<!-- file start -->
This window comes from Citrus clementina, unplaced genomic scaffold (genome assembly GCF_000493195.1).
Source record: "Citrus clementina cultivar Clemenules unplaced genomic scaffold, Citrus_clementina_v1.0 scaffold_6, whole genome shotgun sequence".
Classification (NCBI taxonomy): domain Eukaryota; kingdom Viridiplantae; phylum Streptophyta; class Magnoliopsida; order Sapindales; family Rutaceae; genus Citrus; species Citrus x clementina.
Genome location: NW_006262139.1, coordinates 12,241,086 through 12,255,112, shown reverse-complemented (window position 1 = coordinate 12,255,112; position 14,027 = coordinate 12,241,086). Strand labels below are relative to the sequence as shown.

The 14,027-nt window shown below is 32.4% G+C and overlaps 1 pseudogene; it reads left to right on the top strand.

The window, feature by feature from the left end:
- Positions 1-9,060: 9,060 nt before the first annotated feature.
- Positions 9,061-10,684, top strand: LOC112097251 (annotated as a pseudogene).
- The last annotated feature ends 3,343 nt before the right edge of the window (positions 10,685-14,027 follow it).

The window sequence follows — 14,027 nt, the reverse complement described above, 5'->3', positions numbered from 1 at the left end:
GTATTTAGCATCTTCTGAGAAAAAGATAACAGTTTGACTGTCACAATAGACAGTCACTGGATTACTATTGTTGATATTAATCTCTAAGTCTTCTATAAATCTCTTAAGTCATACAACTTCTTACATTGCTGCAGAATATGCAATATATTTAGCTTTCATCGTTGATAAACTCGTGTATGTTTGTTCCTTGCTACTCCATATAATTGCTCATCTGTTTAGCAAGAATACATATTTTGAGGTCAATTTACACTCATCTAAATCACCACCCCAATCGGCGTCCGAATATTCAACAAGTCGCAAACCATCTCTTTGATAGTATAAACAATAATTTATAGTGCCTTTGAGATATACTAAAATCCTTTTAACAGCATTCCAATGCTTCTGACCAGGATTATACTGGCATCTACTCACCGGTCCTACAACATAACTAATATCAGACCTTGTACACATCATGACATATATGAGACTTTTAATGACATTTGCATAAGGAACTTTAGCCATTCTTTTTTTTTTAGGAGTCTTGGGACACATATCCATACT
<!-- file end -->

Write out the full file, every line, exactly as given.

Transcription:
This window comes from Citrus clementina, unplaced genomic scaffold (genome assembly GCF_000493195.1).
Source record: "Citrus clementina cultivar Clemenules unplaced genomic scaffold, Citrus_clementina_v1.0 scaffold_6, whole genome shotgun sequence".
Classification (NCBI taxonomy): domain Eukaryota; kingdom Viridiplantae; phylum Streptophyta; class Magnoliopsida; order Sapindales; family Rutaceae; genus Citrus; species Citrus x clementina.
Genome location: NW_006262139.1, coordinates 12,241,086 through 12,255,112, shown reverse-complemented (window position 1 = coordinate 12,255,112; position 14,027 = coordinate 12,241,086). Strand labels below are relative to the sequence as shown.

The 14,027-nt window shown below is 32.4% G+C and overlaps 1 pseudogene; it reads left to right on the top strand.

The window, feature by feature from the left end:
- Positions 1-9,060: 9,060 nt before the first annotated feature.
- Positions 9,061-10,684, top strand: LOC112097251 (annotated as a pseudogene).
- The last annotated feature ends 3,343 nt before the right edge of the window (positions 10,685-14,027 follow it).

The window sequence follows — 14,027 nt, the reverse complement described above, 5'->3', positions numbered from 1 at the left end:
GTATTTAGCATCTTCTGAGAAAAAGATAACAGTTTGACTGTCACAATAGACAGTCACTGGATTACTATTGTTGATATTAATCTCTAAGTCTTCTATAAATCTCTTAAGTCATACAACTTCTTACATTGCTGCAGAATATGCAATATATTTAGCTTTCATCGTTGATAAACTCGTGTATGTTTGTTCCTTGCTACTCCATATAATTGCTCATCTGTTTAGCAAGAATACATATTTTGAGGTCAATTTACACTCATCTAAATCACCACCCCAATCGGCGTCCGAATATTCAACAAGTCGCAAACCATCTCTTTGATAGTATAAACAATAATTTATAGTGCCTTTGAGATATACTAAAATCCTTTTAACAGCATTCCAATGCTTCTGACCAGGATTATACTGGCATCTACTCACCGGTCCTACAACATAACTAATATCAGACCTTGTACACATCATGACATATATGAGACTTTTAATGACATTTGCATAAGGAACTTTAGCCATTCTTTTTTTTTTAGGAGTCTTGGGACACATATCCATACT